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The 4th Edition of the seminal pen & paper RPG Dungeons & Dragons has just debuted - but why should game developers care? THQ veteran Tom Smith explains what video games can learn - or even 'borrow' - from D&D's evolution.

Tom Smith, Blogger

June 12, 2008

22 Min Read

[The 4th Edition of the seminal pen & paper RPG Dungeons & Dragons has just debuted - but why should game developers care? THQ veteran Tom Smith explains what video games can learn from D&D's evolution.]

A new edition of Dungeons and Dragons (D&D) came out last Friday -- three books of great ideas that the video game industry can work with. Taking ideas from pen and paper games, and D&D in particular, is a proud tradition that has served video games well over the years.

Hit points? 'Borrowed'. Character classes? Gygax and Arneson were there first. Gaining power through Experience Points and levels? Ruthlessly swiped. This article provides suggestions for inspiration game developers can take from the series - or, if you're being cute, 'epic thievery'. Oh, and the term "epic"? D&D used it first.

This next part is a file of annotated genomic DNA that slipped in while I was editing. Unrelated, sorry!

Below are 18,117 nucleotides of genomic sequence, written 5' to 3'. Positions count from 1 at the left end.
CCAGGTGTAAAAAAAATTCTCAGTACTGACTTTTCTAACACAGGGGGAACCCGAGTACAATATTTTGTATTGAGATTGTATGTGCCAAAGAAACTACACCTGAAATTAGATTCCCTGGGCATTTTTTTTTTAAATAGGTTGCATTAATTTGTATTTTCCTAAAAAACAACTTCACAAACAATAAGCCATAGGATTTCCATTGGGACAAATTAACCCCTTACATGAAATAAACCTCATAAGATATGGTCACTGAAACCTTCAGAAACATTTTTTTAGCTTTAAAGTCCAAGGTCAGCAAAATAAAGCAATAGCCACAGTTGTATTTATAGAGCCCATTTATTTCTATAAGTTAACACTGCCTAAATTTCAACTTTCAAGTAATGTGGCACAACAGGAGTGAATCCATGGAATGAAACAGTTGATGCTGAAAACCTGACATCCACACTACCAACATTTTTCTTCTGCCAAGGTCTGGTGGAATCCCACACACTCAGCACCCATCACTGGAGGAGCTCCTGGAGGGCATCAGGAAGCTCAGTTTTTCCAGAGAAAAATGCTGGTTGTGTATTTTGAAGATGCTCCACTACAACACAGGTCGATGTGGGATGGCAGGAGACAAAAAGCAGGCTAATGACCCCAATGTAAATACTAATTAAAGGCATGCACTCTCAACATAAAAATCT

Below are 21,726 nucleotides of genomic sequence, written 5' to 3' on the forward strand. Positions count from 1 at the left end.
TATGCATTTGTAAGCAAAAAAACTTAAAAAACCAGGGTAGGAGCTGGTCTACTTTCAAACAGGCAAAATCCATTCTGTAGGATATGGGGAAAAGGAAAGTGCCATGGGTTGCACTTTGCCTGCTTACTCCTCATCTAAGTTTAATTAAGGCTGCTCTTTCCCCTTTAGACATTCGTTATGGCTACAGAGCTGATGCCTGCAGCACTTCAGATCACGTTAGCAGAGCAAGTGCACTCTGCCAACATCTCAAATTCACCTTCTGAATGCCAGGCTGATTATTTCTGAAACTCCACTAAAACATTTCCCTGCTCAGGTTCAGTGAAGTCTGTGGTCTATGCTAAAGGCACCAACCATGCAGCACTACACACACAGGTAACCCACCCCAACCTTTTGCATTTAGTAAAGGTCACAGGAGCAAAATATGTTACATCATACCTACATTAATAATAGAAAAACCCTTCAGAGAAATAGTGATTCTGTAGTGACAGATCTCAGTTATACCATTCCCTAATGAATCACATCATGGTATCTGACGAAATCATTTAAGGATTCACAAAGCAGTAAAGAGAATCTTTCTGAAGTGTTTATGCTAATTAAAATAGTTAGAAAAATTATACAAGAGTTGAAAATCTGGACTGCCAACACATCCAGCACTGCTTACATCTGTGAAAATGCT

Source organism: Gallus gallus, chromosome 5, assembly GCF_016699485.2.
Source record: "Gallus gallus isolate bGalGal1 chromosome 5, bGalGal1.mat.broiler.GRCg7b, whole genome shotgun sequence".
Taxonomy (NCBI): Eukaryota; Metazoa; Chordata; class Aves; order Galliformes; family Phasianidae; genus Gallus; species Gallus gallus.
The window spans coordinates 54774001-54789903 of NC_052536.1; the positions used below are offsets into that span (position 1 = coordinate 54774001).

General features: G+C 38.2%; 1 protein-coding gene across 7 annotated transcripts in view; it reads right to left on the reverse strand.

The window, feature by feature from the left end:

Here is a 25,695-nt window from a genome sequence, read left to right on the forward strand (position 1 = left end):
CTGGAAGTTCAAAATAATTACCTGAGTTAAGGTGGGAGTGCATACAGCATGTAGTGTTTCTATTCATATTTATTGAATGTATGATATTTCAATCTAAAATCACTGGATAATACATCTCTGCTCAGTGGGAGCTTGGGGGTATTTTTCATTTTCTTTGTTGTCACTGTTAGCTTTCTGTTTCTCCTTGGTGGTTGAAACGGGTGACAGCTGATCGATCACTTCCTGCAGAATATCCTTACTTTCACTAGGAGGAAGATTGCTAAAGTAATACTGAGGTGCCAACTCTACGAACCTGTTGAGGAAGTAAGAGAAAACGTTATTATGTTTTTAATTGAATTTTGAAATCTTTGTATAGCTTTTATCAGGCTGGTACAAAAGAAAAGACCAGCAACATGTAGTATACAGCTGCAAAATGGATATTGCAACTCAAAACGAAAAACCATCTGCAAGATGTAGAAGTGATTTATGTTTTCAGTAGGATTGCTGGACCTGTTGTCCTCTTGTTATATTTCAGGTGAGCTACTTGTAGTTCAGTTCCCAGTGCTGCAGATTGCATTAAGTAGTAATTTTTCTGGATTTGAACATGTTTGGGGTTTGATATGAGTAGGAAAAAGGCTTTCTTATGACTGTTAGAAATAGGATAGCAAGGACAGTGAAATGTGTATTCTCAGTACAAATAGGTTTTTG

You Have Your Math, D&D Has The Math

So what is the 4th Edition? Basically, it takes the D&D ruleset further down the road of standardization and simplification that began with 3rd edition. D&D's first two editions were teeming with different rules and charts and systems, so that no one part of the game integrated easily with any other. The 3rd tried to turn these micro-systems and exceptions into a true systems design, with coherent themes and structures. The 4th continues this trend.